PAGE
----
Current publications

Cover of EconPol Opinions

Majority Voting on Taxation Could Prove Explosive for European Integration

Friedrich Heinemann

The unanimity requirement for EU legislation on taxation in the Council has come under attack. Early this year, the European Commission launched an initiative to introduce majority voting for tax-policy decisions. Friedrich Heinemann analyses the arguments of the Commission and finds criticism unconvincing and misleading in this EconPol opinion.

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Cover of EconPol Opinions

Intra-EU labour mobility: From too little to too much?

Cinzia Alcidi and Daniel Gros

Freedom of movement of workers is one of the fundamental ‘four freedoms’ of the European Union and has been in force for decades.  Economists have long considered that labour mobility is too low in EU, but this is changing as more and more EU citizens move to other Member States to work. Cinzia Alcidi and Daniel Gros examine the factors that have driven the growth in intra-EU labour mobility in this latest EconPol opinion.

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Cover of EconPol Policy Report 14

The Surprising Sluggishness of French Exports: Reviewing Competitiveness and its Determinants

Charlotte Emlinger, Sébastien Jean, Vincent Vicard

The large deterioration in France’s current account balance during the euro’s first decade was mainly due to its poor export performances. Although there have been no more market share losses since 2012, French export growth lags behind that of our European partners. This EconPol policy report examines the continuing sluggishness of France’s trade performances over recent years, marked in particular by its surprising inability to make any significant and lasting reduction in the trade deficit or regain back lost market shares.

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Cover of EconPol Policy Brief 17

Macroprudential Measures and Taxation in the Housing Markets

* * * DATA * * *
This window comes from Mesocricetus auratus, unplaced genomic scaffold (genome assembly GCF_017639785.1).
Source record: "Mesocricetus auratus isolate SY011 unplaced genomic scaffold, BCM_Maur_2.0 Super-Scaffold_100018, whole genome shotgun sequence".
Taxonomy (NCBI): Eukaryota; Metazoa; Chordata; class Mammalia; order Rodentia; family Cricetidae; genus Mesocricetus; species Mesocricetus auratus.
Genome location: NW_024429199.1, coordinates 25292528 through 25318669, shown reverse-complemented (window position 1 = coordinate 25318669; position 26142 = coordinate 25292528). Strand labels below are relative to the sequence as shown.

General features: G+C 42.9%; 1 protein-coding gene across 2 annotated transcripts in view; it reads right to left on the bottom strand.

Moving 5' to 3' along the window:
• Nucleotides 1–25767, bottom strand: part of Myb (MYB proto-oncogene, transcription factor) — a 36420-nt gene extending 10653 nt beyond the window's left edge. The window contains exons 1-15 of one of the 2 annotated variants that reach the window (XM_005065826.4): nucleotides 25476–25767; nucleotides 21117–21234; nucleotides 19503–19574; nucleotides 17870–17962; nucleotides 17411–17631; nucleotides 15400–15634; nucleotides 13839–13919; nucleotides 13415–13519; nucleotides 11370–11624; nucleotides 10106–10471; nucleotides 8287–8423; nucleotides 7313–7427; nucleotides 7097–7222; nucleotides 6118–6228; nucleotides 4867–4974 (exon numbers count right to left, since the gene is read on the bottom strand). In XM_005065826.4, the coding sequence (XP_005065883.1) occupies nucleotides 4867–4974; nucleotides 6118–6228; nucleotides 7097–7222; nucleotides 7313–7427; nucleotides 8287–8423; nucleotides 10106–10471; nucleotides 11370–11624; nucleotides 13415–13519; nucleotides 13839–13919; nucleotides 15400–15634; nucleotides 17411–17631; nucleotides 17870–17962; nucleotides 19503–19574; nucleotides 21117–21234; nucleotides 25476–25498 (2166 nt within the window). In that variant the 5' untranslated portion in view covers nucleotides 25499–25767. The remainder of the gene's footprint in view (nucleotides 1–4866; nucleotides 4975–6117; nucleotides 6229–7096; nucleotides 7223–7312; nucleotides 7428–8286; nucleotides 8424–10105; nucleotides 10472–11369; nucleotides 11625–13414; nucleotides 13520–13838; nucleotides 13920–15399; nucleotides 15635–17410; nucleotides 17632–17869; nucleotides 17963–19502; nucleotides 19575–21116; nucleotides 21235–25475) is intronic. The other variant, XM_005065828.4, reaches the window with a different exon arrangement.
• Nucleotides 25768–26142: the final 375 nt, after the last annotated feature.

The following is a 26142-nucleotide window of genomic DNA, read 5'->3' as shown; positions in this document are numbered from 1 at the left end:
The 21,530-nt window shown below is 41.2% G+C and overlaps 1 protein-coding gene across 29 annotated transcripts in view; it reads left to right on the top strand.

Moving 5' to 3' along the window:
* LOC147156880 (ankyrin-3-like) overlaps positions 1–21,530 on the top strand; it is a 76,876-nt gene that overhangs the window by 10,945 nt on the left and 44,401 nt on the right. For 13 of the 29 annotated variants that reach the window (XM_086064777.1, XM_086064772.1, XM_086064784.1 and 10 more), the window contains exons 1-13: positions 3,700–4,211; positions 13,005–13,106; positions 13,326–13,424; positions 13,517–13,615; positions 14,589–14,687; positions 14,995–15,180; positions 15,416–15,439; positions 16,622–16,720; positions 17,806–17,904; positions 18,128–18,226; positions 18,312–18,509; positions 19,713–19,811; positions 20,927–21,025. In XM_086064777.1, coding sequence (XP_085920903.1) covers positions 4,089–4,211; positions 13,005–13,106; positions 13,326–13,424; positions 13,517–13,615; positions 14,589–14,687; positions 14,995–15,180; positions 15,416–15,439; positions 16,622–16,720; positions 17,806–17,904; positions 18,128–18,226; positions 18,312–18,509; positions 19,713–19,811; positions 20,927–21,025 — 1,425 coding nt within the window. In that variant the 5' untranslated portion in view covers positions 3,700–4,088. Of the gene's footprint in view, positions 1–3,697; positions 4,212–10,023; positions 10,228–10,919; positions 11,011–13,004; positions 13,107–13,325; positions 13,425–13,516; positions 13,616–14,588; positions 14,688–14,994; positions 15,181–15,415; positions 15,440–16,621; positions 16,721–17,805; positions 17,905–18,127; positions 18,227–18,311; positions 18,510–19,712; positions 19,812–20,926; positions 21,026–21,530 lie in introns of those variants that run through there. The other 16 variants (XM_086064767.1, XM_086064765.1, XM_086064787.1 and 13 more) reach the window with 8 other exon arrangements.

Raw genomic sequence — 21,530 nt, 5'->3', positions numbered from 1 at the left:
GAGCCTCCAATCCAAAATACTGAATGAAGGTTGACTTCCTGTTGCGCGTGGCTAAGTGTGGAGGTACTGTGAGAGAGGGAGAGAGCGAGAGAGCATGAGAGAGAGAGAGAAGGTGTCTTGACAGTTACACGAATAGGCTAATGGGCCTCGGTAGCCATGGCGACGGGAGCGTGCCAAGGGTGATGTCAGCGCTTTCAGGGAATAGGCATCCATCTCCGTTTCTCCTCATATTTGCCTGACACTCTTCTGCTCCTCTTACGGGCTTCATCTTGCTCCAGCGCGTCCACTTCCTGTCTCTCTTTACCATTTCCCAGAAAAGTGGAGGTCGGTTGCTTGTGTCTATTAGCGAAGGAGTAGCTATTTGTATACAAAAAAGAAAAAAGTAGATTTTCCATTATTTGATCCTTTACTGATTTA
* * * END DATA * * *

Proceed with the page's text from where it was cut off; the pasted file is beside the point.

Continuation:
Essi Eerola

The recent financial crisis and subsequent global recession have been followed by a wave of macroprudential measures in the housing market. At the same time, governments have a long tradition of conducting tax policies which encourage households to acquire owner-housing. These tax advantages may be at least partly responsible for the need to regulate borrowing. In terms of policy, the goal should be to identify instruments that reduce the negative effects of household leverage while minimizing the welfare costs to households. This EconPol policy brief examines the joint effects of the tax system and credit regulation.

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Cover of EconPol Working Paper 24

Immigration and electoral support for the far-left and the far-right

Anthony Edo, Yvonne Giesing, Jonathan Öztunc, Panu Poutvaara

Immigration increases support for far-right political candidates and reduces support for far-left candidates, with areas with low-educated non-European immigrants providing the biggest boost to the far-right. These are the conclusions of a paper released by EconPol Europe. In the paper, forthcoming in the June issue of the European Economic Review, researchers examined to what extent changes in immigration and trade patterns explain voting for far-left and far-right candidates in French presidential elections from 1988 until 2017. They control for the effects of changes in unemployment, education, and demographics.

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Cover of EconPol Policy Report 13

How to revive productivity growth?

Cecilia Jona-Lasinio, Stefano Schiavo, Klaus Weyerstrass